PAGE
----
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Summary:

Augmented reality has been around for years (remember that annoying blue flash that accompanied the puck on NHL broadcasts?), but the space has become white-hot in the last few months as developers begin to harness today’s technology to marry the real world with the virtual one. […]

presselite17Augmented reality has been around for years (remember that annoying blue flash that accompanied the puck on NHL broadcasts?), but the space has become white-hot in the last few months as developers begin to harness today’s technology to marry the real world with the virtual one. In particular, AR has recently been at the heart of some impressive new apps for smartphones, which — given their connectedness, GPS functionality, processing power and scale — are a natural fit for such applications.

The Dutch startup SPRXmobile, for instance, recently launched Layar, an AR browser running on the Android OS that delivers ATM locations, restaurant information and available jobs on the phone’s screen as users point the camera at their surroundings. (For an impressive demonstration of Layar, click here.) And Apple’s App Store has begun offering a handful of AR apps, including one that leverages the iPhone’s GPS and compass to deliver Yelp content about nearby businesses.

No wonder AR has been called “the opportunity that’s going to blow the lid off everything,” as Denise Gershbein of frog design put it at Mobilize 09, adding, “That’s the moment when you stop looking down at a device and hold the lens up to the world.”

Which isn’t to say that the space doesn’t face some serious challenges, of course, as a new report from GigaOM Pro points out (sub required). Location information is sometimes inaccurate to the point of making applications unusable, and the space suffers from a lack of widespread, credible content sources. These challenges will be overcome in time, and I believe AR will eventually become such a part of the everyday lives of consumers around the world. In the short term, though, it will be interesting to see if AR is simply an eye-catching novelty that makes for a good conversation piece or whether it can bring something truly valuable to mobile users.


Image courtesy of Presselite.

  1. Oh I definitely believe it will bring something of value to consumers. For instance, what if tourists to New York could subscribe to a “TIME OUT NEW YORK” AR Map for one week that not only had restaurants, hotels and ATMs as well as nightclubs but, also other important things like Hospitals and Police stations? Almost invaluable to someone who is unfamiliar with the place. Or Paris? Cripes, those places could have used one of those 25 years ago much less “in the future”.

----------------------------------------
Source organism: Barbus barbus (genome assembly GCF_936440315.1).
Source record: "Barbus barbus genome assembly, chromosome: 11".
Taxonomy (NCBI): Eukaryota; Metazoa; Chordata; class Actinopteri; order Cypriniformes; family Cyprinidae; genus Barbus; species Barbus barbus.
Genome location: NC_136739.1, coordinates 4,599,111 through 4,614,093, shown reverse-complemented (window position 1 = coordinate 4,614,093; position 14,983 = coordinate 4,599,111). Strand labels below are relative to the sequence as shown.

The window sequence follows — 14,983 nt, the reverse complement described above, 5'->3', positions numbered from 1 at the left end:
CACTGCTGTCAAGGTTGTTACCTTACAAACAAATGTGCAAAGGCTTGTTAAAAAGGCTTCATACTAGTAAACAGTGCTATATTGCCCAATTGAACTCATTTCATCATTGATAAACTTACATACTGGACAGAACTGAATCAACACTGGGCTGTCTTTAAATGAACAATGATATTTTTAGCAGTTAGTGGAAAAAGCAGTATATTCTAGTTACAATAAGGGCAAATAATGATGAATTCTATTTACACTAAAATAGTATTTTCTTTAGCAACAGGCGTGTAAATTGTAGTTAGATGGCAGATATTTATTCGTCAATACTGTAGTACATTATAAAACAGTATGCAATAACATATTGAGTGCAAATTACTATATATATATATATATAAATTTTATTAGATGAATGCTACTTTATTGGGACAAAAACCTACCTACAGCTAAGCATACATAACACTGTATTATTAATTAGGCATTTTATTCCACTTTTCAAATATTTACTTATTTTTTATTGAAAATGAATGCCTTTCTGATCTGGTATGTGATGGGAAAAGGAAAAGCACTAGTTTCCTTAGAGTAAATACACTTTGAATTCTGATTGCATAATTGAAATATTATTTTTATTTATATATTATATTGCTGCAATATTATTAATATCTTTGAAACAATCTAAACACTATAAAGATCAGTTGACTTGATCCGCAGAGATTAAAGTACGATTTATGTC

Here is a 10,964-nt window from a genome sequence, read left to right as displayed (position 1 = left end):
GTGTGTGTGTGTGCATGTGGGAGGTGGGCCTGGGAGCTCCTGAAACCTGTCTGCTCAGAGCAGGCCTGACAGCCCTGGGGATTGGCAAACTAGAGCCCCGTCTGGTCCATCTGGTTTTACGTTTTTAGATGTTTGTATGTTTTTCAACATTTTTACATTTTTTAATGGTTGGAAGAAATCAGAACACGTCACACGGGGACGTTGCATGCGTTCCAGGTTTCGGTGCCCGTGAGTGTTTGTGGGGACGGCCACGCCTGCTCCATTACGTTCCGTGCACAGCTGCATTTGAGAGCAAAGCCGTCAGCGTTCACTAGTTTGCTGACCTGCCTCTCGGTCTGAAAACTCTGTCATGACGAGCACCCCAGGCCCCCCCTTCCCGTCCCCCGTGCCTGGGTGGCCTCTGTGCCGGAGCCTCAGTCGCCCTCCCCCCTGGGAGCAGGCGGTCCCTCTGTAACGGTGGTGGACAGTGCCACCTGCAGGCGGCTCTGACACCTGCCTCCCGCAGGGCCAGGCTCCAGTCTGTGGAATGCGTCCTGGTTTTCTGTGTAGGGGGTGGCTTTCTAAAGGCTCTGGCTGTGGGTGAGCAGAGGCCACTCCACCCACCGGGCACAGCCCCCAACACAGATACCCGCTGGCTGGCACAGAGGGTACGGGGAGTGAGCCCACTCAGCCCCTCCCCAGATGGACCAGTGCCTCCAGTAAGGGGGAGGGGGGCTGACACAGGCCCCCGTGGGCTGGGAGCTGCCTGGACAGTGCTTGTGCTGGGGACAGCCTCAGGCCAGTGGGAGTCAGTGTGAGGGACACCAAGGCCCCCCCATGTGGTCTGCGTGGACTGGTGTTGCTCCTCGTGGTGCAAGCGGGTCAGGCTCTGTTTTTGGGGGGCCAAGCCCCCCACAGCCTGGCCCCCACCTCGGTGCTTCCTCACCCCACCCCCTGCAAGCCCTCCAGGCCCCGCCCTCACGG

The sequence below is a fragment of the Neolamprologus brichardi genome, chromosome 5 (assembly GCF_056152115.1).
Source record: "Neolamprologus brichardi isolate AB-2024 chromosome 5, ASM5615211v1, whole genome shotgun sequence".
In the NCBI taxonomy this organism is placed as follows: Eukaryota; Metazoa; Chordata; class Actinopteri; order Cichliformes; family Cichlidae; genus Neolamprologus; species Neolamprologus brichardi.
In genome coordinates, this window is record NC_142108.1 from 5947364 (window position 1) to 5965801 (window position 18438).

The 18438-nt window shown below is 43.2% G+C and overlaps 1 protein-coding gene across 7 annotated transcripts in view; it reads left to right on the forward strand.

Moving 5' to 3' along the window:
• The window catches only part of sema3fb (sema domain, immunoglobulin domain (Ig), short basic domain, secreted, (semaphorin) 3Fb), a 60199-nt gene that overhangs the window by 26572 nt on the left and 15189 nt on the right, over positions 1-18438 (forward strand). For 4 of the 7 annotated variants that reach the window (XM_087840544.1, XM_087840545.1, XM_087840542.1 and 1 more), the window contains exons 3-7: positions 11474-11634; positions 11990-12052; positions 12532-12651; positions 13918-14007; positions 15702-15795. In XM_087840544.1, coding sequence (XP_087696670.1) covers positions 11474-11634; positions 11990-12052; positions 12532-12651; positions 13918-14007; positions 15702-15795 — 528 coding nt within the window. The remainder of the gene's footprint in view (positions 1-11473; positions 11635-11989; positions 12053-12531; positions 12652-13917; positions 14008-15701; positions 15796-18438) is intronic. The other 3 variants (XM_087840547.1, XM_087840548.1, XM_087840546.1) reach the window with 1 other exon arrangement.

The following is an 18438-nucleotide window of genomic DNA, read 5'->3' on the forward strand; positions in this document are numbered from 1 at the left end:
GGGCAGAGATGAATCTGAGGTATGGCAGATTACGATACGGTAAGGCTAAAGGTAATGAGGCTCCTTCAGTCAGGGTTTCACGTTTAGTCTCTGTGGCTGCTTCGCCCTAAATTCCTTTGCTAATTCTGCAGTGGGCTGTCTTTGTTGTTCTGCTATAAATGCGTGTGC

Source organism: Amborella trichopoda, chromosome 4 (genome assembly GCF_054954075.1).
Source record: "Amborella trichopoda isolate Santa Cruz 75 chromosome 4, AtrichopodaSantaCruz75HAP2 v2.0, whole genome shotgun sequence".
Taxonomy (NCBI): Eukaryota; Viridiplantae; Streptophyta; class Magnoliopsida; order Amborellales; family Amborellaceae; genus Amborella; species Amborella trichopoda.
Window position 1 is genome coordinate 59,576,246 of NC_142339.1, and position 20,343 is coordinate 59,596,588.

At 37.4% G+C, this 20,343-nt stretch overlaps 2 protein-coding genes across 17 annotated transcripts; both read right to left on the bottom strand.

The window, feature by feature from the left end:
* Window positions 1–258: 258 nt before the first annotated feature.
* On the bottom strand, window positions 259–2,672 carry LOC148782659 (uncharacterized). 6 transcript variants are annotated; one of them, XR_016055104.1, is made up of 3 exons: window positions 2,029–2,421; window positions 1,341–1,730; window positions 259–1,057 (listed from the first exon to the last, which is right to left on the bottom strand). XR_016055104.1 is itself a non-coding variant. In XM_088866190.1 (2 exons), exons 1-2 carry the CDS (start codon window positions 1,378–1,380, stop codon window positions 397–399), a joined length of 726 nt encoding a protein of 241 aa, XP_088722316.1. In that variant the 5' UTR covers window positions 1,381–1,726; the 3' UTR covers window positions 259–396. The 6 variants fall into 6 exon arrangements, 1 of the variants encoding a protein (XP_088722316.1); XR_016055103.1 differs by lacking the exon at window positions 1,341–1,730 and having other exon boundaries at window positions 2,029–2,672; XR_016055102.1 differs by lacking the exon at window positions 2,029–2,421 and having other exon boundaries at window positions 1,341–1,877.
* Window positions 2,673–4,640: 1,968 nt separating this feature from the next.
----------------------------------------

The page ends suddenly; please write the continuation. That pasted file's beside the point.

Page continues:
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  2. [...] Rootham The Unlimited Possibilities — and Substantial Challenges — of Augmented Reality – http://gigaom.com/2009… 3 minutes ago from Google Reader – Comment – Like   [...]

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  3. [...] other sensors on them. That’s enabled a whole host of new mobile applications — Soundwalk, Wikitude and Layar, for example — that provide examples of how online digital information and offline physical [...]

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  4. [...] GPS and other sensors on them has enabled a whole host of new mobile applications — Soundwalk, Wikitude and Layar, for example — that offer a glimpse at how online digital information and offline physical worlds [...]

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  5. [...] to get a big boost from this new chip –- augmented reality. Sure you have heard of companies like Layar, but the fact is that AR is going to remain a curiosity unless the chips can take all the visual [...]

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